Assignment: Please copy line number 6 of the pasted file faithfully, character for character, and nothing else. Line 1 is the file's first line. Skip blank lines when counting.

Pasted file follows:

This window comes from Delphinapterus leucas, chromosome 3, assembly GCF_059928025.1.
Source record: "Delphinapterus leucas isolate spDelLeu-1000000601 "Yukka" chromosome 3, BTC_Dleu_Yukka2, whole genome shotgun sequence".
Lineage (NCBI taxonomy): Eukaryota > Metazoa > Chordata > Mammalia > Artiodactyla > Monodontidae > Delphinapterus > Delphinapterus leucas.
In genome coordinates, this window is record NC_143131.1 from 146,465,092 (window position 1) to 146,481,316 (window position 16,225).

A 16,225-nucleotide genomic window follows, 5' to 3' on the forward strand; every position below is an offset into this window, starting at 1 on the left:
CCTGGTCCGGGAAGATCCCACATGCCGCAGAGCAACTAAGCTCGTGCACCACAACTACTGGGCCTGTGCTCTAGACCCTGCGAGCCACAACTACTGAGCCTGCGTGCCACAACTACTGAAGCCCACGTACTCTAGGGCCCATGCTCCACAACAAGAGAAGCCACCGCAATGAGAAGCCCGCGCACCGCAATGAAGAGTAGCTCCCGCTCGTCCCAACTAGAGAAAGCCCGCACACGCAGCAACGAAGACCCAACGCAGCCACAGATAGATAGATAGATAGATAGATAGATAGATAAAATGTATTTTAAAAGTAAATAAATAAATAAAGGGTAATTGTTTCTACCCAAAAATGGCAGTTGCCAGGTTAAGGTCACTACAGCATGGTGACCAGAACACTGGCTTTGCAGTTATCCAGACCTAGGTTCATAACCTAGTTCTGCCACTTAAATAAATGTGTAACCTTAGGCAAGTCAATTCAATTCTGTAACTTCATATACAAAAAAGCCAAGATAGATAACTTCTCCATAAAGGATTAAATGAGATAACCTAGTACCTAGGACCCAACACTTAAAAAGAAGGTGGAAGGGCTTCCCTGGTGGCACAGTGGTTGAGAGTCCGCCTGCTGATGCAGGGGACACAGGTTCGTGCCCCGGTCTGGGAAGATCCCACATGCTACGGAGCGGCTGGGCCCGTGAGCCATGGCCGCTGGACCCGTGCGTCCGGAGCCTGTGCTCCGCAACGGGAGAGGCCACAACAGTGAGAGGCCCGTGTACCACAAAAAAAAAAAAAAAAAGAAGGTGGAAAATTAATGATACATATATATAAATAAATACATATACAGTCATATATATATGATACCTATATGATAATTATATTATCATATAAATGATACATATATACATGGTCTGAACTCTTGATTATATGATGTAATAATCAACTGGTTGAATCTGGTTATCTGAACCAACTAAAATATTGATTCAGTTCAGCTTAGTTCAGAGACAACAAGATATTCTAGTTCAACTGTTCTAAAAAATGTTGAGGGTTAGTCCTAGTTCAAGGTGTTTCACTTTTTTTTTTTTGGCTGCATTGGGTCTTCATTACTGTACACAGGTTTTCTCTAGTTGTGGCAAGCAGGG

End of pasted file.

CCTGGTCCGGGAAGATCCCACATGCCGCAGAGCAACTAAGCTCGTGCACCACAACTACTGGGCCTGTGCTCTAGACCCTGCGAGCCACAACTACTGAGCCTGCGTGCCACAACTACTGAAGCCCACGTACTCTAGGGCCCATGCTCCACAACAAGAGAAGCCACCGCAATGAGAAGCCCGCGCACCGCAATGAAGAGTAGCTCCCGCTCGTCCCAACTAGAGAAAGCCCGCACACGCAGCAACGAAGACCCAACGCAGCCACAGATAGATAGATAGATAGATAGATAGATAGATAAAATGTATTTTAAAAGTAAATAAATAAATAAAGGGTAATTGTTTCTACCCAAAAATGGCAGTTGCCAGGTTAAGGTCACTACAGCATGGTGACCAGAACACTGGCTTTGCAGTTATCCAGACCTAGGTTCATAACCTAGTTCTGCCACTTAAATAAATGTGTAACCTTAGGCAAGTCAATTCAATTCTGTAACTTCATATACAAAAAAGCCAAGATAGATAACTTCTCCATAAAGGATTAAATGAGATAACCTAGTACCTAGGACCCAACACTTAAAAAGAAGGTGGAAGGGCTTCCCTGGTGGCACAGTGGTTGAGAGTCCGCCTGCTGATGCAGGGGACACAGGTTCGTGCCCCGGTCTGGGAAGATCCCACATGCTACGGAGCGGCTGGGCCCGTGAGCCATGGCCGCTGGACCCGTGCGTCCGGAGCCTGTGCTCCGCAACGGGAGAGGCCACAACAGTGAGAGGCCCGTGTACCACAAAAAAAAAAAAAAAAAGAAGGTGGAAAATTAATGATACATATATATAAATAAATACATATACAGTCATATATATATGATACCTATATGATAATTATATTATCATATAAATGATACATATATACATGGTCTGAACTCTTGATTATATGATGTAATAATCAACTGGTTGAATCTGGTTATCTGAACCAACTAAAATATTGATTCAGTTCAGCTTAGTTCAGAGACAACAAGATATTCTAGTTCAACTGTTCTAAAAAATGTTGAGGGTTAGTCCTAGTTCAAGGTGTTTCACTTTTTTTTTTTTGGCTGCATTGGGTCTTCATTACTGTACACAGGTTTTCTCTAGTTGTGGCAAGCAGGG